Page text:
Laser Your Way Into The Christmas Display… Prototyping

So a few months ago, the leaves were falling, it was beginning to get very nippy in the workshop, and I was busy thinking up a master plan for how to cheaply making lots of Christmas presents. Let’s be straight, I’m not usually this organised.

I had a quick look on Pinterest and some maker forums to see what other people seemed to be up to (never disappointing!). In the end I settled on making some of my very own laser cut Christmas baubles!

I started off drawing some pretty basic shapes while I had a think about how best to go about it, but quickly came up with a few different designs.

The first included snow flakes. I wasn’t hugely happy with this one as it looked a bit ‘vector-y’, if its possible for that to be an adjective?

Next up I tried re-using a curly hand-drawn design I had worked on for a different project a few years ago. This had a vague paisley look to it. This one was pretty much the opposite of ‘vector-y’. I didn’t like it either as it was a bit too messy.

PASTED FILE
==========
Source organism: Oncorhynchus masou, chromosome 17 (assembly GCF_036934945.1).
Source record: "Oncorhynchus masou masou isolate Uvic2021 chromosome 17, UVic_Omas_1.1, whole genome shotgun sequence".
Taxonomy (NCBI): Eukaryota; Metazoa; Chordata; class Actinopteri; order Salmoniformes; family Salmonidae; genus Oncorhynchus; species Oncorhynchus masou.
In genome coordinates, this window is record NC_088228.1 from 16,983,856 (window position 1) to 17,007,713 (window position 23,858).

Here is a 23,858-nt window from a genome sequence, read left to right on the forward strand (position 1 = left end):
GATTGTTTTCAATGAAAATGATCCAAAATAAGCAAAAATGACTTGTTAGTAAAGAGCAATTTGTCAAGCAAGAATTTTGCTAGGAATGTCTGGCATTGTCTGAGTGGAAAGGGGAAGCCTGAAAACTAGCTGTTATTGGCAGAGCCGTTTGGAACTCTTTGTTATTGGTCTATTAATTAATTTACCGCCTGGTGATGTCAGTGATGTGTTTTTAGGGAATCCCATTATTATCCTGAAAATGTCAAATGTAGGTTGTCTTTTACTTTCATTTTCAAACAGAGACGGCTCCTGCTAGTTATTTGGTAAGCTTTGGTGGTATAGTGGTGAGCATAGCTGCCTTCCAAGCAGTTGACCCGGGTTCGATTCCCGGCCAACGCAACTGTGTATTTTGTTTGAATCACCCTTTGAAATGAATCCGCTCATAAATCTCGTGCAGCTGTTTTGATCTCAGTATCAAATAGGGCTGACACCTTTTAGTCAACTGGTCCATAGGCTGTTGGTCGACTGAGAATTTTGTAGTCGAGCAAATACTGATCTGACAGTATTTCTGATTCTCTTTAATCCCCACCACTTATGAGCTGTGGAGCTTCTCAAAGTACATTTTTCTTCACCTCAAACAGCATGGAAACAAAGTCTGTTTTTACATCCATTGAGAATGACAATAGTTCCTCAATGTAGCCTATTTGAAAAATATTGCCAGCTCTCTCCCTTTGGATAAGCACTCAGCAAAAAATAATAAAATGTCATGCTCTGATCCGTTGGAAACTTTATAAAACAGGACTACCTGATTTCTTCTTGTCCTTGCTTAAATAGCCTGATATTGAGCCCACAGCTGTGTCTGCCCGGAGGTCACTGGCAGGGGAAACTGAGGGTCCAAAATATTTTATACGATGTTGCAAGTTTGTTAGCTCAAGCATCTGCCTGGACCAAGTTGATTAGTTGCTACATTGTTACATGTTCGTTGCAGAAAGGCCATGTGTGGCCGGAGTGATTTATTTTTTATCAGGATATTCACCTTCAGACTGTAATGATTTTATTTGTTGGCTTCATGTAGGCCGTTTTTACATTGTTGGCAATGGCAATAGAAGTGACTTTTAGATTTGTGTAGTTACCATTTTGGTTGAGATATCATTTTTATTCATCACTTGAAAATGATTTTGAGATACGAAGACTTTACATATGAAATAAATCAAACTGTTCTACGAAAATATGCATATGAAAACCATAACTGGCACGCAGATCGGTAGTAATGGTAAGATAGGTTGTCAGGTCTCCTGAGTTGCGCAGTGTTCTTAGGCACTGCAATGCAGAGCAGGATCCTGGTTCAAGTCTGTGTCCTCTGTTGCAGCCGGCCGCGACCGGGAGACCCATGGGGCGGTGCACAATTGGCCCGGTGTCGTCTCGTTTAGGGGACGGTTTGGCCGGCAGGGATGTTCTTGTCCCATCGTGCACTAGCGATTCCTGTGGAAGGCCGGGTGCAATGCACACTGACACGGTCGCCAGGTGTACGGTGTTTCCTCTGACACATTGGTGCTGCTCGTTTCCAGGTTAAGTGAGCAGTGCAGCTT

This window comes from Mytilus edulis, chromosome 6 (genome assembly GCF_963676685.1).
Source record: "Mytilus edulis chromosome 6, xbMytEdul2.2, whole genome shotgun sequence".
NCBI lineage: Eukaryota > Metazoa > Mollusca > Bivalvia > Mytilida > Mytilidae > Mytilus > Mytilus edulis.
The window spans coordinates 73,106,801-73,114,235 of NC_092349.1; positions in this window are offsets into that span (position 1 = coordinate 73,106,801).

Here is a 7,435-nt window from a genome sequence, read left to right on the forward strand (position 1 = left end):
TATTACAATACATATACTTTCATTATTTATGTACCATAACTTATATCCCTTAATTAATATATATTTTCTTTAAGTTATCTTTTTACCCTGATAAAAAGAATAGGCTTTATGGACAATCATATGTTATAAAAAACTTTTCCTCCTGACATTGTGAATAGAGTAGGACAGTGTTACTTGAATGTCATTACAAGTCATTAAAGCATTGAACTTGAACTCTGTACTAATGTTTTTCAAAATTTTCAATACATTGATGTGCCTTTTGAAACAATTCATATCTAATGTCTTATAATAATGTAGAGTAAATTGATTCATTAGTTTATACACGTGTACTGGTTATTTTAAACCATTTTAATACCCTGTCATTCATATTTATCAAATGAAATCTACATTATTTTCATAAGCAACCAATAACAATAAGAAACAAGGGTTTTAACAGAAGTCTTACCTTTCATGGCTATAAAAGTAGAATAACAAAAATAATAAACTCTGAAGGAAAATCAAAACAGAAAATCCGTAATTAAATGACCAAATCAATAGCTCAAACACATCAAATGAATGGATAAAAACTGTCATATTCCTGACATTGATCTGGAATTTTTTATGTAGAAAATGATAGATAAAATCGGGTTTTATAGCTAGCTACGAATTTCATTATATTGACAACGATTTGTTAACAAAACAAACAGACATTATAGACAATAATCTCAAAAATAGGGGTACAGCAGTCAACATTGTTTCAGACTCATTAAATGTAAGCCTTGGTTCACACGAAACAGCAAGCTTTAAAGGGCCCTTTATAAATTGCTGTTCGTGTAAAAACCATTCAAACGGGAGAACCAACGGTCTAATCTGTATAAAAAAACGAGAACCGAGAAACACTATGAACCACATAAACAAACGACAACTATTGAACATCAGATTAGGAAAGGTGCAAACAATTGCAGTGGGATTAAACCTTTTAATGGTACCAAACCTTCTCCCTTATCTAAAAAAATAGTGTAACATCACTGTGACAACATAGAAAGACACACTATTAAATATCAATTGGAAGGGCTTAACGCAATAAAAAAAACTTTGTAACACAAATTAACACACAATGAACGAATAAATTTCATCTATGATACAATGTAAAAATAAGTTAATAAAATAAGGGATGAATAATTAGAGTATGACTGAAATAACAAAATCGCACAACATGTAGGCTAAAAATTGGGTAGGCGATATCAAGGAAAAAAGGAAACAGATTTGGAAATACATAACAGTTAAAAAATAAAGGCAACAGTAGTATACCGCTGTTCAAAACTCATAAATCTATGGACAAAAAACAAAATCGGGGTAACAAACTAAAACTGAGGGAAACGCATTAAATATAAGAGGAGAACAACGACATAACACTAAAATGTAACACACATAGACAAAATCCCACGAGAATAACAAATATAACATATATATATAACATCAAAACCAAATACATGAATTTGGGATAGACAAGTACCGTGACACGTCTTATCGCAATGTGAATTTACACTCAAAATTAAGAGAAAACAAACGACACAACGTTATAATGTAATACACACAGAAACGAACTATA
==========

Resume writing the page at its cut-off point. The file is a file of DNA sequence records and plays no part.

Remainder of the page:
Finally I decided to go for something with a repeating geometric pattern to give it what I hoped was more of a ‘classic bauble chic’. Does that exist? Who knows. I cut out the shape and was very happy!

Once I had the main body of the bauble (let’s call that part one), it wasn’t to tricky to make a second copy with slight adjustments allowing them to slot together (part two). Similarly the pattern could be repeated for the horizontal ‘wings’ – two half pieces that again slot into part one on.

Of course, for me, it never works first time. I have rather a large collection of laser cut bauble shaped coasters now! Several versions turned out to tight, or too loose. Because I was using 3mm material, I wanted all my lines to be a thickness of 3mm so the junctions were seamless, however this irritatingly meant the design was weakest at the points where the slots were and would easily snap with the slightest amount of pressure. Not to worry, a slight further adjustment to the design file adding some extra support at the junctions solved that, and it didn’t seem to detract from the elegance of the overall bauble too much.

Finally, to create a nice firm grip to hold the whole thing together when assembled, I made all the slots on part one slightly narrower at the inside ends. Now all the pieces click perfectly into place and can withstand a fair amount of bashing.

Zoe holding a laser cut christmas bauble
Final laser cut Christmas bauble prototype.